Lynn Loring - News Poster


It Came From The Tube: Black Noon (1971)

Truth be told, I’ve never been too big on Westerns. I don’t know why; I just don’t connect with most of them, or maybe I feel that there’s something missing. Perhaps…Satan?!? Yes, of course we’re heading back to the ‘70s where the Behooved One thrived, even on the small screen. Saddle up for Black Noon (1971), a long forgotten horror/western TV movie that laid the groundwork for some well-regarded horror films.

First airing on The New CBS Friday Night Movies on November 5th, Black Noon had no real competition from the NBC World Premiere Movie or ABC’s Love, American Style, with audiences taking to this insidiously laid back demon oater.

Let’s crack open our telegrammed copy of TV Guide and have a look see:

Black Noon (Friday, 9:30pm, CBS)

A preacher and his wife deal with mysterious forces in a small western town.
See full article at DailyDead »

Wood TCM Movie Schedule: Her Years as a Top Star

Natalie Wood: Hot Hollywood star in the ’60s - TCM schedule on August 18, 2013 See previous post: “Natalie Wood Movies: From loving Warren Beatty to stripping like Gypsy Rose Lee.” 3:00 Am The Star (1952). Director: Stuart Heisler. Cast: Bette Davis, Sterling Hayden, Natalie Wood, Warner Anderson, Minor Watson, June Travis, Paul Frees, Robert Warrick, Barbara Lawrence, Fay Baker, Herb Vigran, Marie Blake, Sam Harris, Marcia Mae Jones. Bw-90 mins. 4:30 Am A Cry In The Night (1956). Director: Frank Tuttle. Cast: Edmond O’Brien, Brian Donlevy, Natalie Wood. Bw-75 mins. 6:00 Am West Side Story (1961). Director: Robert Wise. Cast: Natalie Wood, Richard Beymer, Russ Tamblyn, Rita Moreno, George Chakiris, Simon Oakland, Ned Glass, William Bramley, Tucker Smith, Tony Mordente, David Winters, Eliot Feld, John Bert Michaels, David Bean, Robert Banas, Anthony ‘Scooter’ Teague, Harvey Evans aka Harvey Hohnecker, Tommy Abbott, Susan Oakes, Gina Trikonis, Carole D’Andrea, Jose De Vega, Jay Norman,
See full article at Alt Film Guide »

Today in Soap Opera History (July 14)

On this date in...

1984: Y&R's Jeanne Cooper (Katherine) was supposed to begin a two week tour of Ontario on this day but had to cancel when she was hospitalized after accidentally drinking coffee that contained a cleaning solution.

1986: On Santa Barbara, former nun, Mary Duvall McCormick (Harley Jane Kozak), was killed by having a giant neon letter "C" (for "Capwell" atop the Capwell Hotel) land on her while she was standing on the hotel roof.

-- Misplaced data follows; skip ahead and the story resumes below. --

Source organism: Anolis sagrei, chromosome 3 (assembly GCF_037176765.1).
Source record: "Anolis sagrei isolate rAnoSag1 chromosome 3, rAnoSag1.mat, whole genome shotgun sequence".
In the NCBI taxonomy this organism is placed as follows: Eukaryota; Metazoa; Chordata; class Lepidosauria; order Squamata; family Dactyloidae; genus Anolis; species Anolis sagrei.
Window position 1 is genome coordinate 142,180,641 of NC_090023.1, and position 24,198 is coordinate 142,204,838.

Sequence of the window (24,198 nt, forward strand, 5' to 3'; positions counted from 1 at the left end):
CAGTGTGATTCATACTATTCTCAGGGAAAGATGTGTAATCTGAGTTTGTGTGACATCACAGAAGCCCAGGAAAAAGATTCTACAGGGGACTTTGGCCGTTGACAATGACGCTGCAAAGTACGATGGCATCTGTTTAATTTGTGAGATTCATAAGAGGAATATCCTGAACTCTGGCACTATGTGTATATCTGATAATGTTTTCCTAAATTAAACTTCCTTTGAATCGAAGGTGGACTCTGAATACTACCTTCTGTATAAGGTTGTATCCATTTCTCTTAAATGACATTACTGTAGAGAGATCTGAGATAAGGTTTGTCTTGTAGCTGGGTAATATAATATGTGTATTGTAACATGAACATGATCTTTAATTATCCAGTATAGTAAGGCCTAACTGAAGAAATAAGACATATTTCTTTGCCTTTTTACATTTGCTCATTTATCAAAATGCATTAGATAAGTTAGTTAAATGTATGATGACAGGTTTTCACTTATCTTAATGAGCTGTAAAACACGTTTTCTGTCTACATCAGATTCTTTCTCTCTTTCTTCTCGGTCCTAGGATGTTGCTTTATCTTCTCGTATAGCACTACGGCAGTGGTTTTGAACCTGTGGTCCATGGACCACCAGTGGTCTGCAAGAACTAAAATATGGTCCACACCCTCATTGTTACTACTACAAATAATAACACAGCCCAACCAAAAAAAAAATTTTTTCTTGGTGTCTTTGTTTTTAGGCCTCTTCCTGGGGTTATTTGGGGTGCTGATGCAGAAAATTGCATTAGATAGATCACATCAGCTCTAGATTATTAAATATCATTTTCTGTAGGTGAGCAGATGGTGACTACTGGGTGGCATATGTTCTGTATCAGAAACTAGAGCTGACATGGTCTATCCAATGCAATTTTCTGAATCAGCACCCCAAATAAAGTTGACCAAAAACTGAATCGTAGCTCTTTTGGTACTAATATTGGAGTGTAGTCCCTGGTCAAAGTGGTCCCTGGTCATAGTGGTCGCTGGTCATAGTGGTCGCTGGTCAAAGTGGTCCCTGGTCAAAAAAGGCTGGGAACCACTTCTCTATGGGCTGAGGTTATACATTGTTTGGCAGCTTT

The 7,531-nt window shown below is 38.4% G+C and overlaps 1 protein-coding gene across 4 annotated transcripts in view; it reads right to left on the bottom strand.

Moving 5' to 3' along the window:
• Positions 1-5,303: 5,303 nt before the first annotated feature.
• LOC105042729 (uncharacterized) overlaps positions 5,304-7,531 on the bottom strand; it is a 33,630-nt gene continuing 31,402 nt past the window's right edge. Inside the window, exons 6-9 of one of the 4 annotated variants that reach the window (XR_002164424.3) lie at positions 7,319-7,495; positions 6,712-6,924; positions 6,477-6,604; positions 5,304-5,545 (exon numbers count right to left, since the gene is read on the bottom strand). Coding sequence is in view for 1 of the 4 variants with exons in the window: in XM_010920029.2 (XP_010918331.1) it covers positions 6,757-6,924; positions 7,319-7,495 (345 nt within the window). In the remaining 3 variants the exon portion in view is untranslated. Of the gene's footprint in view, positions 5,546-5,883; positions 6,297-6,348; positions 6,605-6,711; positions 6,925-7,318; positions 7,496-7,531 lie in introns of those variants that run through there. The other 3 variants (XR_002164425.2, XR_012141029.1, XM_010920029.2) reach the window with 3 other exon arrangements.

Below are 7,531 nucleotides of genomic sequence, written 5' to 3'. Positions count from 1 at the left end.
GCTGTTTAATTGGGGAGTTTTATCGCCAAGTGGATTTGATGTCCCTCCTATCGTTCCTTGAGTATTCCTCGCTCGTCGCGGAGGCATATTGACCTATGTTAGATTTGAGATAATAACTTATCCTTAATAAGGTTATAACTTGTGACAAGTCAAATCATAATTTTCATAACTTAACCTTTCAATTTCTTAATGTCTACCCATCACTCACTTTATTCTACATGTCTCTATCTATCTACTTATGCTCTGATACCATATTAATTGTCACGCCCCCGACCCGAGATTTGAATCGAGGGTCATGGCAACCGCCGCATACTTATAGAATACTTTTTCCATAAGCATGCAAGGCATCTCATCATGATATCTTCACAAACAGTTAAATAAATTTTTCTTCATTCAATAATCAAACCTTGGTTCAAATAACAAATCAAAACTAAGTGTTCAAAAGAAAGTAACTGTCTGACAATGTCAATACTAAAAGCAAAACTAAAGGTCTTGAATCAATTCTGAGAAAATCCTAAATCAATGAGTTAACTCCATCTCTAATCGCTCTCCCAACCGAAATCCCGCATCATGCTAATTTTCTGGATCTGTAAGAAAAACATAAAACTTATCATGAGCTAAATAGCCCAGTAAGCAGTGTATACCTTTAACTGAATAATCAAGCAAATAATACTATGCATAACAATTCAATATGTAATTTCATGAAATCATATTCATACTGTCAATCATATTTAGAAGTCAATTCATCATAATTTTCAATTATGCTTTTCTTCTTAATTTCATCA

1992: Patsy Pease returned to Days Of Our Lives as Kimberly.

1995: Loving began implementing changes that would ultimately lead to a transformation to The City.

1999: The character of Charity Standish debuted on Passions played by Molly Stanton.

2005: Terri Garber debuted on As The World Turns as Iris Dumbrowski.

2008: The mood turned tense at Bridget and Nick's garden wedding at the Marone estate on The Bold And The Beautiful when Katie momentarily interrupted.
See full article at We Love Soaps »

The FBI: Efrem Zimbalist Jr. Given Agency's Highest Civilian Honor

Though the show's been off the air for 25 years, the FBI has honored veteran actor Efrem Zimbalist Jr. from The FBI.

The FBI ran for nine seasons on ABC, from 1965 until 1974. The series follows the investigations of Inspector Lewis Erskine (Zimbalist Jr.) and his team. The stories are based on actual F.B.I. cases whose details were changed to protect the innocent. Others in the cast include Stephen Brooks, Philip Abbott, William Reynolds, Lynn Loring, and Shelly Novack.

A well-rated show in its day, one of the show's advisers was Mark Felt, an assistant director of the real FBI agency. It was revealed a few years ago that Felt was the "Deep Throat" source in the Watergate scandal.

Zimbalist became so identified with the government agency that J. Edgar Hoover once remarked, "I have received hundreds of letters from people saying that the inspector on the FBI series portrayed
See full article at TVSeriesFinale »

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